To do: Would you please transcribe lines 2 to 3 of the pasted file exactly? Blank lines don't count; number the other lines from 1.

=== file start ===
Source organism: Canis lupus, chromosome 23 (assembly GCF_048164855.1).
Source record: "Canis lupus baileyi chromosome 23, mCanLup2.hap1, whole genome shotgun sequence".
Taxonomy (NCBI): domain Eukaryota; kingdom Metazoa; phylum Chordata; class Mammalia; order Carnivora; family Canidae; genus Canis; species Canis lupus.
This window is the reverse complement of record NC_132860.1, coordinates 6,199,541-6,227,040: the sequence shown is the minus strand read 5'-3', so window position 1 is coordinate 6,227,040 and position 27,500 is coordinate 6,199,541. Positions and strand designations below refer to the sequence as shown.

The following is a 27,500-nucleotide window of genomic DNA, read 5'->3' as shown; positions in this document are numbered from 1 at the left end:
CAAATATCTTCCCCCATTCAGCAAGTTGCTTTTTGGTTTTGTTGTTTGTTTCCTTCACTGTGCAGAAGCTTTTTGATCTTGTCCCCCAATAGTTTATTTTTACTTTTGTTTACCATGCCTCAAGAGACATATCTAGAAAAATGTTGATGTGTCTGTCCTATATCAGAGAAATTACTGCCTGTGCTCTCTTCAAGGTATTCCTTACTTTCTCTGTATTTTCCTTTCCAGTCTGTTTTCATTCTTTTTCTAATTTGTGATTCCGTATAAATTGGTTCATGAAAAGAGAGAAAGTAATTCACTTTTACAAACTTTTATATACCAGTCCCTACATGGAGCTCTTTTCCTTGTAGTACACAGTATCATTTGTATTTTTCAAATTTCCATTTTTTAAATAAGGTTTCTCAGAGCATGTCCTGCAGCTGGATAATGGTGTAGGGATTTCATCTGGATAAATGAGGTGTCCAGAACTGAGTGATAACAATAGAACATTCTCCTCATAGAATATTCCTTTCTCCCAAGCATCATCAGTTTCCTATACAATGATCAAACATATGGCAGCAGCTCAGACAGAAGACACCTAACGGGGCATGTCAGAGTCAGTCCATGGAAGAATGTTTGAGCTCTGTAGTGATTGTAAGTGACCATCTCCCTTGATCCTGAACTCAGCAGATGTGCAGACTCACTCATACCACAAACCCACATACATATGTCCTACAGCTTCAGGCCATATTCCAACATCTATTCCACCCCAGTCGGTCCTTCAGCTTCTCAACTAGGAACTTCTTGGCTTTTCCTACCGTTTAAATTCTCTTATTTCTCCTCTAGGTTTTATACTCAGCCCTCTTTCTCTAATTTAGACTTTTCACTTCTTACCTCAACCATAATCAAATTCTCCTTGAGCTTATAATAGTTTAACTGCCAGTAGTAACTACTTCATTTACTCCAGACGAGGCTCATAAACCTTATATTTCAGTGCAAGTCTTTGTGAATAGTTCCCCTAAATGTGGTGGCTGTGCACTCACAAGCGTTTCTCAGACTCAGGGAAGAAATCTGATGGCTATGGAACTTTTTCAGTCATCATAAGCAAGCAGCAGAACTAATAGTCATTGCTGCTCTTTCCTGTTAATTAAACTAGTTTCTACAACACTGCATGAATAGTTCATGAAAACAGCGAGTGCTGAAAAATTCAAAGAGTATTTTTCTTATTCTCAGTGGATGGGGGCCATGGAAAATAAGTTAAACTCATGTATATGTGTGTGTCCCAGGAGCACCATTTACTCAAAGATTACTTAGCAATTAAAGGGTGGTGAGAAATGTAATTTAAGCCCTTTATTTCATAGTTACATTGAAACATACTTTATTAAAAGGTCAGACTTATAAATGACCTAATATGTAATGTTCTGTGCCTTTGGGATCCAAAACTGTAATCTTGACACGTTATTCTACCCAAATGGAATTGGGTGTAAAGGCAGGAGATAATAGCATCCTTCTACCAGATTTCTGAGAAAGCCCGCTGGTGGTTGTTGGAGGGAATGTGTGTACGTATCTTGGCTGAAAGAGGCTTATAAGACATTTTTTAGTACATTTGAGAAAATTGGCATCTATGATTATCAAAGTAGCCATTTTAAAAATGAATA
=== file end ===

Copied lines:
Source record: "Canis lupus baileyi chromosome 23, mCanLup2.hap1, whole genome shotgun sequence".
Taxonomy (NCBI): domain Eukaryota; kingdom Metazoa; phylum Chordata; class Mammalia; order Carnivora; family Canidae; genus Canis; species Canis lupus.